On March 24, 1993, Brown was suspended for eight days without pay.
The specific reason for the suspension was for violation of City Code
4.01.030 G2, neglect of duty or negligence in performance of duty causing a
substantial risk of personal injury or damage to property; and G7, safety rules
or policies. The number of days of
suspension was reduced because McFarland believed Brown understood the
seriousness of the violation and he would not let it happen again.
OF THE PARTIES
The City contends that Doug Brown had forewarning or knowledge of the
possible or probable consequences of his failure to comply with safety policies.
The collective bargaining agreement itself emphasizes safety in several
provisions and notes that violations are subject to disciplinary action.
The director of the Bureau adopted a safety policy and communicated it to
all employees. Later on, after the
death of an employee, he sent a letter to all employees to reinforce his earlier
policy and to inform them that failure to comply could result in disciplinary
action, including discharge. In
January of 1993 McFarland met with his employees, passed out copies of the
director's letter, and informed them that unsafe conditions were to be brought
to his attention immediately.
McFarland's message and the safety policy were understood by the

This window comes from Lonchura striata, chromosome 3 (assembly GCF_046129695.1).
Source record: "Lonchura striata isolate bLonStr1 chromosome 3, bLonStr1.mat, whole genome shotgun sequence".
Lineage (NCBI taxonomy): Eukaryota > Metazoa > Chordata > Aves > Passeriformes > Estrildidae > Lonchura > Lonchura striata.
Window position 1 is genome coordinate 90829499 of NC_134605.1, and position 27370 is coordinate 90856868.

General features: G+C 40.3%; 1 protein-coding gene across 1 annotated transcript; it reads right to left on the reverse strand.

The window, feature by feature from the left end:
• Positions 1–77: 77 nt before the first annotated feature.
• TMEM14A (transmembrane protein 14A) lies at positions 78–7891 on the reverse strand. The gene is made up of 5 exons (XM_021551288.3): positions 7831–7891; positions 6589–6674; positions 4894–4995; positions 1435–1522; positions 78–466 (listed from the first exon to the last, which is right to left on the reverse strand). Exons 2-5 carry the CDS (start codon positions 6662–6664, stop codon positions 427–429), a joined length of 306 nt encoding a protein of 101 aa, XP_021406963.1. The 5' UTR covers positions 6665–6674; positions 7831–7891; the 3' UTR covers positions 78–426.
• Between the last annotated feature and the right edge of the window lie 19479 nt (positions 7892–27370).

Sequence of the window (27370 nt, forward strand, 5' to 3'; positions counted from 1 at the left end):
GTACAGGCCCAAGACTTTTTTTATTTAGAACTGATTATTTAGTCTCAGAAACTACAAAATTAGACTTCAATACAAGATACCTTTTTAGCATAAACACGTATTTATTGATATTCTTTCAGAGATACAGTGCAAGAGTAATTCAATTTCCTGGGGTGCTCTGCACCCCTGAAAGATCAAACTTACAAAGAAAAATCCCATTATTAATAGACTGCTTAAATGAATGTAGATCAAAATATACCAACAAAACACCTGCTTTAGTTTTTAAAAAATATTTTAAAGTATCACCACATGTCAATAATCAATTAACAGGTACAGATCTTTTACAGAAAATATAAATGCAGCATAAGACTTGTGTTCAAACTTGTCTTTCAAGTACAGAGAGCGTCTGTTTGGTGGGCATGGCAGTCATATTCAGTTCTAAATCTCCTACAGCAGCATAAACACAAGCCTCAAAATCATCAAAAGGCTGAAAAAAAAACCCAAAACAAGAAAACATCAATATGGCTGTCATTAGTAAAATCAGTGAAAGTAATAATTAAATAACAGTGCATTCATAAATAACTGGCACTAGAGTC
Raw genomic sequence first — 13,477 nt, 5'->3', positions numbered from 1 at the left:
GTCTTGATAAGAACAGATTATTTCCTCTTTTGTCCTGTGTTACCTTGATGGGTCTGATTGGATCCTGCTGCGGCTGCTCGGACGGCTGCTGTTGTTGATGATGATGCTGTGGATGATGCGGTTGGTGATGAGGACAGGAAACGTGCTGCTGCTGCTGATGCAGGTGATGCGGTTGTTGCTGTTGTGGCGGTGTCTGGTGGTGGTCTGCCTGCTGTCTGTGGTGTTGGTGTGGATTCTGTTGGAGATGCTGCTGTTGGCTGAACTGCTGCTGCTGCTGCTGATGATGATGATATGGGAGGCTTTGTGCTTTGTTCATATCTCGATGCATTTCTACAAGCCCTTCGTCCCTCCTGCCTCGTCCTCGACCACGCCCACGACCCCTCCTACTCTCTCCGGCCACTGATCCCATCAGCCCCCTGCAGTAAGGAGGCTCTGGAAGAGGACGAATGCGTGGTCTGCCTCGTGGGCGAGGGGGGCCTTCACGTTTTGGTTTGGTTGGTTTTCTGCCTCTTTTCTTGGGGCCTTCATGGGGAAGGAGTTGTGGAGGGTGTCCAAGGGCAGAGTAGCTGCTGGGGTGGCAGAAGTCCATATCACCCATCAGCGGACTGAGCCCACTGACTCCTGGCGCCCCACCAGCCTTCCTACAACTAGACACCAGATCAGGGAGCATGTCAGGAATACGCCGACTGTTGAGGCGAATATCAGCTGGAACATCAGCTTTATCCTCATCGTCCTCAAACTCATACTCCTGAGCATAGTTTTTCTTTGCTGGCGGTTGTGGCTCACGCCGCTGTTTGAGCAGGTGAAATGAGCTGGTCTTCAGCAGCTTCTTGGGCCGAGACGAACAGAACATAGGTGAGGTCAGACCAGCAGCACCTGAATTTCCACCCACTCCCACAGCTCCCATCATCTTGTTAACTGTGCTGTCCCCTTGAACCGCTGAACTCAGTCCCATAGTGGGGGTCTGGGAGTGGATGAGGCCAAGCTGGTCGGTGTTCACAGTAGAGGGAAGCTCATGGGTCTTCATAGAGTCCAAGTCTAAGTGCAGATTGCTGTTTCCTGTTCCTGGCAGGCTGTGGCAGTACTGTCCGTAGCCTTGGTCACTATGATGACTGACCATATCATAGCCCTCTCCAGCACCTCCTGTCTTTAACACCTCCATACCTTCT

employees, the City maintains. Several
of the employees who were interviewed said they understood that unsafe equipment
was to be taken out of service; it was not to be used.
Doug Brown did not claim to be unaware of the safety rules and their
application. He did claim he was
unaware of the consequences of failing to comply with safety rules and
The behavior expected of an employee who finds unsafe equipment is to
inform others and take it out of service. The
City argues the requirement is reasonably related to the efficient and safe
operation of City business. The
City is entitled to have its employees work in a safe manner and to follow rules
for safe working conditions.
The City maintains that before discipline was imposed on Doug Brown a
fair and objective investigation was conducted for the purpose of determining
whether he violated the safety policy. All
members of the crew and several other employees were interviewed by Yvonne